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CARICOM discussing COVID-19 assistance with IMF

CARICOM discussing COVID-19 assistance with IMF
PRIME MINISTER Dr Ralph Gonsalves (right) speaking at a press conference on Tuesday, March 17, Minister of Finance Camillo Gonsalves also in the photo

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THE CARICOM GOVERNMENTS ARE in talks with the International Monetary Fund (IMF) concerning monetary assistance in the face of the economy being hit hard by the fallout from the COVID-19 pandemic.

Prime Minister Dr Ralph Gonsalves and Minister of Finance Camillo Gonsalves expounded on the efforts that are underway, while at a press conference on Tuesday, March 17.

They discussed how hard the economy will be hit, the Finance Minister noting that for many Caribbean countries the GDP (Gross Domestic Product) is at least one third dependent on tourism.

He commented that the fall off, which has already begun, is projected to be significant and estimates range from a 20% to 85% fall off in tourism. Therefore, it would follow that the economy would be significantly negatively impacted.

A meeting was therefore held on Monday, with the IMF western hemisphere department director, Alejandro Werner.

There is already available one source of money from the IMF, in the form of their flexible and rapid disbursing emergency response tool kit which is to help countries with an “urgent balance of payment needs,” the Prime Minister had indicated, such as one created by the loss in tourism income by COVID-19.

The Finance Minister said that the IMF has conceded that the rapid finance instrument can be used in the context of the COVID-19 pandemic, although its usual use is in the wake of natural disasters.

The facility, which would allow money to be made available almost immediately in the case of a disaster, is available at zero per cent interest, with repayment over 10 years, in the case of St Vincent and the Grenadines (SVG).

The finance minister admitted that SVG drew down on the instrument in 2013, at the time of the floods, and the state is still repaying this money.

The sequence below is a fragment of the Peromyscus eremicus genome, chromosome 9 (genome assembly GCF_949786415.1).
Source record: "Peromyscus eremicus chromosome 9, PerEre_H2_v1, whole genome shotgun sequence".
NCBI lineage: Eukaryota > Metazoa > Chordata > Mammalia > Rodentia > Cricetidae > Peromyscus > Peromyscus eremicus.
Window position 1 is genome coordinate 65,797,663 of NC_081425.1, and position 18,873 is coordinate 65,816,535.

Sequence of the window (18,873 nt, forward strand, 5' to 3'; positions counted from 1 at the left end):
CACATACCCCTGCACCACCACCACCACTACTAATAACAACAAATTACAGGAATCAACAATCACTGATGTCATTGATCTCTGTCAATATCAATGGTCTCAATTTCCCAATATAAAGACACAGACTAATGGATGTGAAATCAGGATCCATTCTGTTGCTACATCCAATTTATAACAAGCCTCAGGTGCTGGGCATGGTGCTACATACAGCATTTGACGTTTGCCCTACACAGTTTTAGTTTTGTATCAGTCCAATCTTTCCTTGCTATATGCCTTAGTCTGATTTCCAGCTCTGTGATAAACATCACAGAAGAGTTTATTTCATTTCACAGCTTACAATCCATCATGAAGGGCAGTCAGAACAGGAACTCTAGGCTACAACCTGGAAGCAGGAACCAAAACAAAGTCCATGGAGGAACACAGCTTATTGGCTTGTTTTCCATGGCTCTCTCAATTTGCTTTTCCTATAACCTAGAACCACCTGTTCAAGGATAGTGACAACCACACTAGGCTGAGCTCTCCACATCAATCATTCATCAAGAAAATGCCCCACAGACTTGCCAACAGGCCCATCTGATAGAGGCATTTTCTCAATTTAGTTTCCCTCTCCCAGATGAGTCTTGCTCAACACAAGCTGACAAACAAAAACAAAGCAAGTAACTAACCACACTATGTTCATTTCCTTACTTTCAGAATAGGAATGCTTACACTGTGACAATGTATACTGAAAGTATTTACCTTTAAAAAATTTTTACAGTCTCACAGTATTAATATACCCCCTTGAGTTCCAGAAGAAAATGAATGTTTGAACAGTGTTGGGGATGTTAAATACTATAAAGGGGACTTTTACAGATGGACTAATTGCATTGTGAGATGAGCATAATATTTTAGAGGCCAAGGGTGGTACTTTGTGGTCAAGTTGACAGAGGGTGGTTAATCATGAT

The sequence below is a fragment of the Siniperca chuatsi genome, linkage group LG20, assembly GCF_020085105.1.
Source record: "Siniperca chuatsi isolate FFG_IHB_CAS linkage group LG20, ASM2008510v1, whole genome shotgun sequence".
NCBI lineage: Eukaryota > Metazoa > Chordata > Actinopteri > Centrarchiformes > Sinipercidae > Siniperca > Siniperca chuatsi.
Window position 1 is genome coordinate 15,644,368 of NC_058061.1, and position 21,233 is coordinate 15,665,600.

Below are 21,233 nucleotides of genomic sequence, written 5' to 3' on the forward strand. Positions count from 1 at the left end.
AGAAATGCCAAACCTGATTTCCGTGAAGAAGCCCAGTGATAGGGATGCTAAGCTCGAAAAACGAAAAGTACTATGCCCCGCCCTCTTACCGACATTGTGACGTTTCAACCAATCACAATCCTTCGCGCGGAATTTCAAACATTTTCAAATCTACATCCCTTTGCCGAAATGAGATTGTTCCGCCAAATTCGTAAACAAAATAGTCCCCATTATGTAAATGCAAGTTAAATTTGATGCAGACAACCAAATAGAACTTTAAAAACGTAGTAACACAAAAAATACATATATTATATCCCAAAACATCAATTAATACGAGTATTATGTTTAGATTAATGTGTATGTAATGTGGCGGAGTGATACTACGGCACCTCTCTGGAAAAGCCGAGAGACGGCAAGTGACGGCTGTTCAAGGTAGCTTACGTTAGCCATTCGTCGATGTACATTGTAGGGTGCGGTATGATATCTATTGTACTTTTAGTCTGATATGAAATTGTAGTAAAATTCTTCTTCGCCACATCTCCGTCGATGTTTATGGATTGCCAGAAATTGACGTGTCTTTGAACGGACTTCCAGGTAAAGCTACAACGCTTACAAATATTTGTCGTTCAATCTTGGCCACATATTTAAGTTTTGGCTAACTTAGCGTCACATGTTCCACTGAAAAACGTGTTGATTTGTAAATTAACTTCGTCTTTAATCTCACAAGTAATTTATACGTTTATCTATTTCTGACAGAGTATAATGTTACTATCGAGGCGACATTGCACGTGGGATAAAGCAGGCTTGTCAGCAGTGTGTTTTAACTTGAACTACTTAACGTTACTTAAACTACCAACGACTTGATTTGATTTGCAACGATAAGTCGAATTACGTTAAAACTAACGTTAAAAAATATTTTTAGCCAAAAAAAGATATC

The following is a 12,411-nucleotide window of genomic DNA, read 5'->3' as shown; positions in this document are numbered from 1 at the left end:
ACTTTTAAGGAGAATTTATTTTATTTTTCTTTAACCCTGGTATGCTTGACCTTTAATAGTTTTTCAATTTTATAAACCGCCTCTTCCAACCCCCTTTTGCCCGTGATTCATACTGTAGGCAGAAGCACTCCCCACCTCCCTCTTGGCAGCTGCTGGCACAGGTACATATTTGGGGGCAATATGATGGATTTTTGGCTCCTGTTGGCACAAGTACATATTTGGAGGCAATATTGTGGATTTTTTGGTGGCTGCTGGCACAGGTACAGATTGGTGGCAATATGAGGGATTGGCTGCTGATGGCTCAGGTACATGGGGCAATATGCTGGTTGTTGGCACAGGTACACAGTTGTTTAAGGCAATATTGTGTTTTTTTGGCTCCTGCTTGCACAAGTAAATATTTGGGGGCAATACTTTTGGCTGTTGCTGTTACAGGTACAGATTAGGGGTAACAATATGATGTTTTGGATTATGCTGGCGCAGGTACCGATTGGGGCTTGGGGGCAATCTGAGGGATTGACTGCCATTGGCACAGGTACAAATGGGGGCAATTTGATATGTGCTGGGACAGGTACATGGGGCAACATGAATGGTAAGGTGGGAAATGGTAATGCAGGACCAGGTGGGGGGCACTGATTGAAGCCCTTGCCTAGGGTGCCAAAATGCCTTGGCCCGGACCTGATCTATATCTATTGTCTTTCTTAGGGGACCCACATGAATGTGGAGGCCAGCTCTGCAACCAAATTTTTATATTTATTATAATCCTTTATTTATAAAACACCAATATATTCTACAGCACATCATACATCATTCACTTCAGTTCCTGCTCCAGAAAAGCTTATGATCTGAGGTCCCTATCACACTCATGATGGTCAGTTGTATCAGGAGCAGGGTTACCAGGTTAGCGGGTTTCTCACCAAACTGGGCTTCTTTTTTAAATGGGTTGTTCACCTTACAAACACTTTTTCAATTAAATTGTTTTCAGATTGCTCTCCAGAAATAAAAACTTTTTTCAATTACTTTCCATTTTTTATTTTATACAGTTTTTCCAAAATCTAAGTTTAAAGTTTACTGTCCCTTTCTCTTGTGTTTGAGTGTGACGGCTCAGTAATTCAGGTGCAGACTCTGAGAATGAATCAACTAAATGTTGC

He said the amount of money available for SVG under this facility is only 12 or 13 million dollars. “It is essentially pinned to the size of your economy. So if you have a small economy, you have a small quota,” the finance minister explained.

He said the government indicated to them that, “We’re grateful that the IMF will consider the

Rapid Financing Instrument in the context of the COVID pandemic – that’s good. But the IMF must also consider increasing the quota to small island developing states.”

He continued that this was in light of the seriousness of the fallout associated with the pandemic, and that Caribbean countries are going to be very hard hit.

Further, they raised the point that there is a possibility of a case where two crises “dovetail” because “You have the COVID pandemic which is still increasing in our region, has not yet peaked in our region, leading into hurricane season, and if God forbid, our country or one of our neighbours was struck by a hurricane during the hurricane season, while dealing with the COVID pandemic, a 12 million US dollar draw down won’t cut it.”

In addition, the Prime Minister spoke about the Catastrophic Containment and Relief Fund which was created as a response to the Ebola crisis in Sub-Saharan Africa and is targeted at providing assistance to African countries.

That fund has an income cut off, so if average incomes in a country are more than a certain amount, the country does not qualify, the minister said.

He considered that probably only Haiti might be able to benefit from that fund as it is now.

The IMF “Designed it with Africa in mind but now that we have public health challenges outside of Africa, in developing countries that also need this debt relief,” he continued.

The Government expects that the head of the Western Affairs will “carry on that conversation” with the head of the IMF, as he committed to doing so. The Prime Minister of Barbados, Mia Mottley, has also undertaken to further the argument “at the highest levels of the IMF.”

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